Even though Clear Creek Canyon stems well outside the city lines of Golden, “we’re still the fire agency that does all the water rescue all along there,” Bales says. He has seen his share of cheap discount-store rafts, people, and pets go missing in the creek’s alluring waterway.

Water rescue gear and the message board. [Photo by: Tommy Trask]

Water rescue gear and the message board. [Photo by Tommy Trask]

“We’re not afraid to close that creek,” Tilley says.

The Golden Fire Department is comprised of an all volunteer force, with the exception of their administration and payroll departments. They are not making a profit. They choose to care and protect for free instead.

Capt. Bales punctuates the point that, “People drown in bathtubs.” It doesn’t take much water after an accident to create a disaster. Common sense makes any river seem more dangerous after acknowledging it for what it really is–a jagged rock-lined death-trap with an unstoppable current.

Capt. Bales demonstrates what Golden's active water rescue gear looks like--inside the rescue truck itself. [Photo by: Tommy Trask]

Capt. Bales demonstrates what Golden’s active water rescue gear looks like–inside the rescue truck itself. [Photo by Tommy Trask]

“This water is never warm. I don’t know how people go out there and stand in it. It is cold in August,” explains Bales while pulling up current creek conditions on his brightly flickering computer screen. “Hypothermia is a big thing.”

Tilley went on to explain that the volunteers of the department offer their time, health, and even their lives for total strangers in distress. She wants people to understand that Golden Fire and Rescue is all about people helping people.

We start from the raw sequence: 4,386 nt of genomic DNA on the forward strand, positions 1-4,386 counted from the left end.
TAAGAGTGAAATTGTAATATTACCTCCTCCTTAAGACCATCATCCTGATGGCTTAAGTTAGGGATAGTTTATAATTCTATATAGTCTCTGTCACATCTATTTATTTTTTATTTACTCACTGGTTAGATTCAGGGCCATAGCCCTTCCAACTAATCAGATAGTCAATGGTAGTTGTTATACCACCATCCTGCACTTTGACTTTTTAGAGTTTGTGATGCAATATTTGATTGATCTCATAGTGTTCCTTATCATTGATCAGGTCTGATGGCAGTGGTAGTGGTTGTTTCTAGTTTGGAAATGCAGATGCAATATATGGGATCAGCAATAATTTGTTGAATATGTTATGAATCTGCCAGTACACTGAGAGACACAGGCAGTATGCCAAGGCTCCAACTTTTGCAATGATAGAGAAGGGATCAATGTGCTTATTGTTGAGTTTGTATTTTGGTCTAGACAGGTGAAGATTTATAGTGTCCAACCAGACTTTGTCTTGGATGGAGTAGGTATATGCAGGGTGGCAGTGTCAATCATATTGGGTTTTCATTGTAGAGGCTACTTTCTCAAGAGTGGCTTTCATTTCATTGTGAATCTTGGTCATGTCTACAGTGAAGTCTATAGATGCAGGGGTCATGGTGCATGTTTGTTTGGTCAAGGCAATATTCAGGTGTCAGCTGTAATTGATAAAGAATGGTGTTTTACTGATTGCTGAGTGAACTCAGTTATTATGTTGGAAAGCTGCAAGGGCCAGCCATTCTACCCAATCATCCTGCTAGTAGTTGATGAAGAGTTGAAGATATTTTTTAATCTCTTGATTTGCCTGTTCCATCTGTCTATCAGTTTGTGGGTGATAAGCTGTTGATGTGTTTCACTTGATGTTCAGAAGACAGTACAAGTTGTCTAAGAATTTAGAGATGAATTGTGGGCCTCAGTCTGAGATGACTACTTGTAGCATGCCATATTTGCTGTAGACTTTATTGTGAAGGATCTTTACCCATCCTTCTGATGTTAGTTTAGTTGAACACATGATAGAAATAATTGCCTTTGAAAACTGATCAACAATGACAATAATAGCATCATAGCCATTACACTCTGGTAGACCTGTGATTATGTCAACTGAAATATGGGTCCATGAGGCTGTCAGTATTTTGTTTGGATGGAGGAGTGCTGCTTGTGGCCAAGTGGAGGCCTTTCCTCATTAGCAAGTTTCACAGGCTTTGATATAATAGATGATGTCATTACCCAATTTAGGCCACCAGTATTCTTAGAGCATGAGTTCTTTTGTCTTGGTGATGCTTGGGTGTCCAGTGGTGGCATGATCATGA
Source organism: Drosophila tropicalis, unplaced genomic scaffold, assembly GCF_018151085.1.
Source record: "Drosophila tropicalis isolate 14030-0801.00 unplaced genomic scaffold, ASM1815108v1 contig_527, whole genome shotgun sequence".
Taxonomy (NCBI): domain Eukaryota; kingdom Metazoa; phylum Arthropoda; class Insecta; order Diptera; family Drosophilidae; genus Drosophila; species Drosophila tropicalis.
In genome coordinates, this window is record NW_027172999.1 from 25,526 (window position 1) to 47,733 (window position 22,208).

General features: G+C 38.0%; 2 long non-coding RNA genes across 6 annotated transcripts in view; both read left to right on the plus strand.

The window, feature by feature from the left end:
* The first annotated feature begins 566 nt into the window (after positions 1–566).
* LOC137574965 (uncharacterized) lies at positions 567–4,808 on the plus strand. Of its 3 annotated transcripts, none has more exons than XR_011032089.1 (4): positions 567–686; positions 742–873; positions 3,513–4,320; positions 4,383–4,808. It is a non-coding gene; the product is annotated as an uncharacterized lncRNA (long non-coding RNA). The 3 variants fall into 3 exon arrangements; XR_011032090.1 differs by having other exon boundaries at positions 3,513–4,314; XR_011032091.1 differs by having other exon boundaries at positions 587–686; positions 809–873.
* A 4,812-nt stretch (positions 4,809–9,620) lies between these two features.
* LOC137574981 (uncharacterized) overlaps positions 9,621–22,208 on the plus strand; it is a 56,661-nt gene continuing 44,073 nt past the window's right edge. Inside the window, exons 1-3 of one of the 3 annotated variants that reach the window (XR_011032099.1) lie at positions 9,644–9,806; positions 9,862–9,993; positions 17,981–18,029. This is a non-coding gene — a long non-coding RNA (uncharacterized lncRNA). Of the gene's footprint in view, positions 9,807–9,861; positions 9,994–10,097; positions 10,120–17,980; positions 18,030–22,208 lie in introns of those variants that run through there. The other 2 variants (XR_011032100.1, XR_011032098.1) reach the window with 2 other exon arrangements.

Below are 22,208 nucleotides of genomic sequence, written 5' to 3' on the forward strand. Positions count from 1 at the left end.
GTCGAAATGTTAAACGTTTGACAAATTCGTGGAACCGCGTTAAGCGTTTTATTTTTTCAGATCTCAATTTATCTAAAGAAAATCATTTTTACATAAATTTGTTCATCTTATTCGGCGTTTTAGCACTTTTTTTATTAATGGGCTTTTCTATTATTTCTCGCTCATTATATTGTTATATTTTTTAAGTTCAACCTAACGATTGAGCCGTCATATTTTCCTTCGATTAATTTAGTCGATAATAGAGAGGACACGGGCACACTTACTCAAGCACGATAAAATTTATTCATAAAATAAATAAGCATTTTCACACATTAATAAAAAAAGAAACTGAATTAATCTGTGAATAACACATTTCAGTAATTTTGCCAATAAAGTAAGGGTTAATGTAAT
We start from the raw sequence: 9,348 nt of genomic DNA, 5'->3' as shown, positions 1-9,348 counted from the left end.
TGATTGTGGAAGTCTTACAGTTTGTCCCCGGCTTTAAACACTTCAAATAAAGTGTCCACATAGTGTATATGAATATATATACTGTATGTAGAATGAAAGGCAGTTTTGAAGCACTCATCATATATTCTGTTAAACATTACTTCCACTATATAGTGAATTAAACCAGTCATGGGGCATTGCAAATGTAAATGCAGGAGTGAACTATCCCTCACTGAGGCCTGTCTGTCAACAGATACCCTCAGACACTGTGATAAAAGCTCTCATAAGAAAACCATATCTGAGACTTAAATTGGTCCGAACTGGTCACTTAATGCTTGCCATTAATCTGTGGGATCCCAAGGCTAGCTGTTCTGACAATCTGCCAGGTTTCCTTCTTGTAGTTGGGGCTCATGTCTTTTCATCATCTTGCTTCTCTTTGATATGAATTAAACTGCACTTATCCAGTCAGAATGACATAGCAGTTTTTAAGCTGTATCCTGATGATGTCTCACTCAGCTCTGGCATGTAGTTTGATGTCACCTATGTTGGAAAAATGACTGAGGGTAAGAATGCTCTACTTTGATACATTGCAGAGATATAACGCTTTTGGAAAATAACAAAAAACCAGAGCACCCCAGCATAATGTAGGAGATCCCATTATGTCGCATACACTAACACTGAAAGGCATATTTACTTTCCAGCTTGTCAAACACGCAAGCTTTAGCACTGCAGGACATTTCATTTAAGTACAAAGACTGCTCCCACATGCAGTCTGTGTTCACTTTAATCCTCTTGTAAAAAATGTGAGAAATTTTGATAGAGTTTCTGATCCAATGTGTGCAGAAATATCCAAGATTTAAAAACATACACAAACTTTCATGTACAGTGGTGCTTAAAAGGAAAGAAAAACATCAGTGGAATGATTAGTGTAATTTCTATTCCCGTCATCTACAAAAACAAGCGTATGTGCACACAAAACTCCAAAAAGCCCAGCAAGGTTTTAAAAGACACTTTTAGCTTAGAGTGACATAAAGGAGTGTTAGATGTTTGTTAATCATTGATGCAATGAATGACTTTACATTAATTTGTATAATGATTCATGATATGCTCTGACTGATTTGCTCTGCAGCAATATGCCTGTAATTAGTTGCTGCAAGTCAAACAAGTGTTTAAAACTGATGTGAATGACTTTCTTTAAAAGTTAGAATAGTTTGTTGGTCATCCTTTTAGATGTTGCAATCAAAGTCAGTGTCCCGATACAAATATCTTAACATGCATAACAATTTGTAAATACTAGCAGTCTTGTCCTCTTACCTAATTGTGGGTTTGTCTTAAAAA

“They are doing all that as volunteers. That’s on top of their regular job,” Tilley says.

“We like people to come here, and enjoy the creek and the amenities, all the way up in the canyon,” Bales says. “But, there are the pros who come here, who know what they are doing with kayaks and stuff, the river rafters who come here that know what they’re doing. “It’s having an awareness, coming with the right equipment, and when the water is moving, the general public needs to stay out of it.”

The rescue truck sits right where it should be, in the garage. [Photo by: Tommy Trask]

The rescue truck sits right where it should be, in the garage. [Photo by: Tommy Trask]

Capt. Bales has the authority to choose to let only kayaks down Clear Creek depending on the creek’s moment-to-moment condition.

Golden Fire is just as concerned with Central City traffic being dragged across the bottom of the creek, as it is its swimmers. Under severe runoff conditions the water is moving at 1,800-2,200 cubic feet per second–so be careful driving up to your favorite rafting spot.  Check the creek conditions before going rafting, but go rafting and have fun unless you are a rookie swimmer–in that case, stick to the shallow end of a pool.

For conditional water levels on any creek or river you plan on jumping into, please first go to: http://waterdata.usgs.gov



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About Tommy Trask

Thomas Trask is a Denver-Area Freelance Writer and Convergent Journalist.

View all posts by Tommy Trask